Government policy forced 190 women to prove they were raped in order to get child benefits, figures show

Tens of thousands of low income families miss out on child benefits under ‘poverty-producing’ measure, while mothers forced to disclose rape in order to put food on the table

May Bulman
Social Affairs Correspondent
Thursday 28 June 2018 16:55
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Tens of thousands of low income families have also lost child benefits under the measure, which limits tax credits to two children with an exemption for women if they can prove any subsequent children were the result of an assault
Tens of thousands of low income families have also lost child benefits under the measure, which limits tax credits to two children with an exemption for women if they can prove any subsequent children were the result of an assault

Scores of women have been forced to prove they were raped in order to get benefits under a new government policy, official figures show.

In total, 190 women had to prove their child was conceived as a result of rape in order to receive financial support in the year after the two-child policy was introduced in April 2017.

Tens of thousands of low income families have also lost child benefits under the measure, which limits tax credits to two children with an exemption for women if they can prove any subsequent children were the result of an assault.

Figures published by the Department for Work and Pensions (DWP) on Thursday show 73,530 families – amounting to about 200,000 children – have lost entitlement to child allowances in tax credits or universal credit since the policy was introduced.

There were 2,820 households claiming exemption from the policy, of which 190 were affected by the rape clause.

Politicians and charities have accused the government of “snatching away” financial support from struggling families and warned that the rape clause meant mothers were having to disclose rape in order to put food on the table.

Campaigners have estimated that more than 250,000 children will be pushed into poverty by the end of the decade as a result of the policy, representing a 10 per cent increase in child poverty.

SNP MP Alison Thewliss, who has been campaigning on the issue since the policy came about, told The Independent: “The number is absolutely staggering. It’s been said all along that this would push more families into poverty and the DWP’s only report today proves that.

“This policy only serves to put children into poverty, and sends out an awful message that the government does not treat all children equally.”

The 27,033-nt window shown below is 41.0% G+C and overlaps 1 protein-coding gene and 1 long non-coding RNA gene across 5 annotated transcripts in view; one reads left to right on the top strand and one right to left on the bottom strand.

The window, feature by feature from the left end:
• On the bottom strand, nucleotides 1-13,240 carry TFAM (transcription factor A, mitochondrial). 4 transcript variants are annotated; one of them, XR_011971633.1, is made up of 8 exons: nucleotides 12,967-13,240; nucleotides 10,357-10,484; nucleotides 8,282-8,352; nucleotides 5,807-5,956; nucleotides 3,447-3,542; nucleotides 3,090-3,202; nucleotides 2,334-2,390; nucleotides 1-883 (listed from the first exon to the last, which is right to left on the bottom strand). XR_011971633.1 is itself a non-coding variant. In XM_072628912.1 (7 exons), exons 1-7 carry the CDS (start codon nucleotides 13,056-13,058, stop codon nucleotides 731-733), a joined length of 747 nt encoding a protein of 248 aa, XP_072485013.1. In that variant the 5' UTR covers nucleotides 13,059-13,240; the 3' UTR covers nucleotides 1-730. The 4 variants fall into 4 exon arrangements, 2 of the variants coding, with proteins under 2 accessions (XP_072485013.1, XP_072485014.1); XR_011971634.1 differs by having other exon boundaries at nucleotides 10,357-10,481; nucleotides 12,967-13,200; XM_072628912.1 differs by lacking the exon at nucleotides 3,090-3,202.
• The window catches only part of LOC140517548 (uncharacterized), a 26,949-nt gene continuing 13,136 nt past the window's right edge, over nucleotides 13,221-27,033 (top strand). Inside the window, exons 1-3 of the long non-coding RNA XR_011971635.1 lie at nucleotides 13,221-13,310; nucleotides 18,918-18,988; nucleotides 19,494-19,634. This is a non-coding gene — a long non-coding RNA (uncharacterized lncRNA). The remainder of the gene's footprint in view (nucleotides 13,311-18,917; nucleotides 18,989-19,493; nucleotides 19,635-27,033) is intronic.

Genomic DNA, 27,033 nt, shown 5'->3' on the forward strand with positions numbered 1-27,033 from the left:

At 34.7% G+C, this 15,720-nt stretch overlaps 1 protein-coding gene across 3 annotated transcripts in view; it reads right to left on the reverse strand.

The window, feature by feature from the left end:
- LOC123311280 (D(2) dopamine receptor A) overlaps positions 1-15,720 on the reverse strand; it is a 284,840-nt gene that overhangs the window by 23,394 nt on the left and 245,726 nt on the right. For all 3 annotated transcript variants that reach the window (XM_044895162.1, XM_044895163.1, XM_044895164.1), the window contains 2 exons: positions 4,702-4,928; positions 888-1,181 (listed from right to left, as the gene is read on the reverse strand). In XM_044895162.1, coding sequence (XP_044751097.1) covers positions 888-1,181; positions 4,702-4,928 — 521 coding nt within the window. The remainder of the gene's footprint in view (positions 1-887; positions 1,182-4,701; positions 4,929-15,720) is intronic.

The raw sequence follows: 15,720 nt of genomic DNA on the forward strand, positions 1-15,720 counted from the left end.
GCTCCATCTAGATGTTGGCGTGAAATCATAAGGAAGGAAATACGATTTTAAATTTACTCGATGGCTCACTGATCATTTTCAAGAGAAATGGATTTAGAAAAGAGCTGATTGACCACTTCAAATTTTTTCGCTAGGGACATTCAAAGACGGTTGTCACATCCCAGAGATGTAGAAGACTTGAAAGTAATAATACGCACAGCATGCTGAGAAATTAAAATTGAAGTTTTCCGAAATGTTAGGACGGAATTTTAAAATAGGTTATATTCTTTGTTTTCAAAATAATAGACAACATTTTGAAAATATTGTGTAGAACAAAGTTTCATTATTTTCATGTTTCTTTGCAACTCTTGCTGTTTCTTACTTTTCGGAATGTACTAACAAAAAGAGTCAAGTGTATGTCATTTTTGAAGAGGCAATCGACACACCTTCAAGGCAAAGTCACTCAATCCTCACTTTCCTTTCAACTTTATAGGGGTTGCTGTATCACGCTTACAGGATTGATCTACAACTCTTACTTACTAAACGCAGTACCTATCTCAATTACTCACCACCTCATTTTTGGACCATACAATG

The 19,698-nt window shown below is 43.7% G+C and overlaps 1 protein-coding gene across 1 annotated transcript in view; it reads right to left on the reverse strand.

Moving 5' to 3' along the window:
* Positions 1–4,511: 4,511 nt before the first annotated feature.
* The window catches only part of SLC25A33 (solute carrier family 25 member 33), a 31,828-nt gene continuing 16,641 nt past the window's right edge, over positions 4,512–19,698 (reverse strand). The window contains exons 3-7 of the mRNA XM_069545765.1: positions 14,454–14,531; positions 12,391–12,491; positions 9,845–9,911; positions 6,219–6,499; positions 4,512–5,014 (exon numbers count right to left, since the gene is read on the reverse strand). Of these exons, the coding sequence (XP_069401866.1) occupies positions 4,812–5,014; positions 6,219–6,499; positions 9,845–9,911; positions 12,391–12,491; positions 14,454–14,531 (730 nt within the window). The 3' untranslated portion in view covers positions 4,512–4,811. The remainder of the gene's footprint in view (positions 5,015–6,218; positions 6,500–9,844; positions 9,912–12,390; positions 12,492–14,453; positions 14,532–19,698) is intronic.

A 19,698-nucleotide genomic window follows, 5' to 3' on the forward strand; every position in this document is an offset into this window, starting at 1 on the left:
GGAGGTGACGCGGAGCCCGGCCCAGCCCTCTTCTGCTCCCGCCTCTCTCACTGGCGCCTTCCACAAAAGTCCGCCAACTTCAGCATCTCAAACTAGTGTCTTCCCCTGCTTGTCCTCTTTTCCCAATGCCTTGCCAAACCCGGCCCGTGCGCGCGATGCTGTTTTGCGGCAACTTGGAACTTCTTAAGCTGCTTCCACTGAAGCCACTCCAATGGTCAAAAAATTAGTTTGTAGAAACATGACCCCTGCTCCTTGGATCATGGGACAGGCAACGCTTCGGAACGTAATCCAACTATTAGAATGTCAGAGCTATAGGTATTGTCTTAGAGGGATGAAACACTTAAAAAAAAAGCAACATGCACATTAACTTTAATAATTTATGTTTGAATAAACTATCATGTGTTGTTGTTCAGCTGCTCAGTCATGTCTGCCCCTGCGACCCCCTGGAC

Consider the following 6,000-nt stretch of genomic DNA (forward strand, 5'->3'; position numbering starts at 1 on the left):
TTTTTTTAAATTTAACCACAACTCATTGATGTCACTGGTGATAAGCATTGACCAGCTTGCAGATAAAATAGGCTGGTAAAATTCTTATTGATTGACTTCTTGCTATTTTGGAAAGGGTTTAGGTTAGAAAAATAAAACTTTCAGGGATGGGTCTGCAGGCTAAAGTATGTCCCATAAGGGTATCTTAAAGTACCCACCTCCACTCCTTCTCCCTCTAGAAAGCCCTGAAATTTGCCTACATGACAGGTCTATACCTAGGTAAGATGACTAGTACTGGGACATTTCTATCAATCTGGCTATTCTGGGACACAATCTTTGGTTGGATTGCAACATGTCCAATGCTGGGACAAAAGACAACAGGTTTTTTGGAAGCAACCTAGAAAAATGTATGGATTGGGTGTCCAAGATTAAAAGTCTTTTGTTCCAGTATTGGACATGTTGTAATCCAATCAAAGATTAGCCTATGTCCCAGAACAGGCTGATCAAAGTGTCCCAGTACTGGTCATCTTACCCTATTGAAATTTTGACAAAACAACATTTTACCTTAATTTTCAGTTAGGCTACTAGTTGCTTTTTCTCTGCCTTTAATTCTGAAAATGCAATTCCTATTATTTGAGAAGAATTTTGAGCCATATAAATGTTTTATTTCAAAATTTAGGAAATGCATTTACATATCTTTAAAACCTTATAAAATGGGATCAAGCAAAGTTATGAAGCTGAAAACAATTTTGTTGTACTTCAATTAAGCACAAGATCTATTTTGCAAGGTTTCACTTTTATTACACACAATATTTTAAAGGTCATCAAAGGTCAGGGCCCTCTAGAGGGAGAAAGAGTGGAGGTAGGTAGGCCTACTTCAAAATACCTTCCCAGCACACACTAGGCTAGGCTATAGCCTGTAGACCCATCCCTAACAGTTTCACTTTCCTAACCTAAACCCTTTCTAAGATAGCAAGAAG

On the rape clause, Ms Thewliss said 190 women was a ”significant figure”, adding: “I’m almost certain that many women won’t be coming forward, particularly because the policy requires that you’re not living with the father of that child.

“For women in situations of domestic abuse and coercive control, they won’t be able to make that claim at all, because to leave would leave them in significant danger.”

Margaret Greenwood MP, Labour’s shadow work and pensions secretary, said the figures were “truly shocking”, and that the two-child limit was an “attack on low income families, is morally wrong and risks pushing children into poverty”.

“It cannot be right that the government is making children a target for austerity, treating one child as if they matter less than another,” she added.

Jamie Grier, director of development at Turn2us, which supports people on low incomes with accessing benefits, said the charity was frequently contacted by parents – the majority of whom are in-work – fretting over whether the policy meant they should terminate their pregnancy.

He claimed that at a time when child poverty is already on the increase, the policy was directly linked to exacerbating the number of children suffering.

“A third child is worth no more or no less than a first or second born, and in a time of high rents and low wages we need to see support extended to families who need financial help, not snatched away,” he added.

Alison Garnham, chief executive of Child Poverty Action Group, said the figures showed the policy was “already having a damaging impact – and at a fast pace”.

“These are struggling families, most of them in work, who will lose up to £2,780 a year – a huge amount if you’re a parent on low pay. An estimated one in six children will be living in a family affected by the two-child limit once the policy has had its full impact,” she said.

“It’s a pernicious, poverty-producing policy. Even when times are tough, parents share family resources equally among their children, but now the government is treating some children as less deserving of support purely because of their order of birth.”

A government spokesperson said: “The policy to provide support in child tax credit and universal credit for a maximum of two children ensures people on benefits have to make the same financial choices as those supporting themselves solely through work.

“We are delivering this in the most effective, compassionate way, with the right exceptions and safeguards in place.”

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